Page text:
1. About PaSOC
PaSOC seeks to improve science-based assessments of the exposure of humans and the environment to organic compounds, by advancing the knowledge of passive sampling, and promoting its application in monitoring studies.
PaSOC operates at the interface between science and application by closely monitoring the scientific passive sampling literature, and by listening carefully to the needs of those involved in the practical application of passive sampling methods in a regulatory context. PaSOC aims to feed new knowledge into the world of applied science, and to feed unresolved challenges into the world of the more fundamental science. To this end, PaSOC maintains a global network of partners from academia, industry, and governmental organisations, as shown the co-authors map for publications in the peer-reviewed literature (see map at bottom of page).
2. How we work
Smaller needs are dealt with under the “30-min free support” scheme.
For more complicated issues you define your research questions, and we inform you if and how these questions can be addressed, and we send you a quotation for the work involved. If necessary you redefine your questions, until there is clarity on both sides what you seek, and what PaSOC can offer. After that, PaSOC sends you a quotation that covers a description of the work and time schedule.
Contracts can be based on fixed price, hourly rate, or hourly rate with a defined maximum.
Larger projects may be split in parts, covered by separate contracts, if you like.
If applicable, PaSOC will send you a draft version of the report for your commenting. After processing your comments, PaSOC will send you a final report version for your approval.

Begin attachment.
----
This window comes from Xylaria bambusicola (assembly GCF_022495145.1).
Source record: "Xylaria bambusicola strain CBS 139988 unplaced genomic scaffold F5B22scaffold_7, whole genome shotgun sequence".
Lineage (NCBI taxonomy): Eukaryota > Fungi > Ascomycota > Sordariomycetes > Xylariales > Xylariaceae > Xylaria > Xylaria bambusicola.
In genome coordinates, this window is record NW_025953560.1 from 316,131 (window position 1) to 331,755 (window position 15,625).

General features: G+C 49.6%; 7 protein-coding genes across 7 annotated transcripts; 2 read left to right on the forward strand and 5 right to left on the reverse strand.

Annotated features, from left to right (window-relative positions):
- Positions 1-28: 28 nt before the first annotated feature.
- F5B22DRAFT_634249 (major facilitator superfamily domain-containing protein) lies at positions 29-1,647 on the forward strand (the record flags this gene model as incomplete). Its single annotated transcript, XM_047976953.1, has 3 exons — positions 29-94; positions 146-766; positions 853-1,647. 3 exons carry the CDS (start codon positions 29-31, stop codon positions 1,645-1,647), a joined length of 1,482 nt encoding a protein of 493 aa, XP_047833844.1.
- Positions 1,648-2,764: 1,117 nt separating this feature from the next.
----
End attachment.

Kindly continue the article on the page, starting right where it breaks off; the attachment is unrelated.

PaSOC aims for a paperless office. Correspondence and reporting will therefore in principle be electronic. Preferred language is UK-English or US-English.
See page footer for contact details
3. About Kees Booij
After obtaining MSc’s in physical chemistry (VU University, Amsterdam) and chemical engineering (University of Amsterdam) I started my PhD research at the Netherlands Institute of Sea Research (NIOZ) on exchange of oxygen and polychlorinated biphenyls between sediment and water, followed by a PhD defense at the University of Groningen. In 1995 I became involved in passive sampling research, starting with a study on the uptake mechanisms of nonpolar organic compounds by semipermeable membrane devices. Since then, I have been working hard to promote a quantitative understanding of the uptake kinetics of passive samplers for nonpolar and polar compounds.
I believe that passive samplers are great tools to address the challenges of dealing with environmental contamination issues; not perfect tools that can answer all questions, but the best we have. My ambition is to strengthen the scientific basis of passive sampling through the use of mechanistic models and to facilitate the use of passive samplers in an applied context. Over the past few years, I realized that there can be a difference in perspective between scientists and regulators, with scientists being more focused on innovation, and regulators being more focused on consolidation and standardization of methods. I find it particularly challenging to get the best out of these two worlds.
In March 2016 I left NIOZ and started PaSOC. This transition allowed me to better address the challenges at the interface between passive sampling science and its application.
I love science. I love real-world challenges to be addressed by the best available science.
Happy to work for you; happy to work with you.
4. Science network
The maps shows locations of co-author institutions. Click upper left corner for time frames (past three decades). Click upper right corner to view the map at google.com.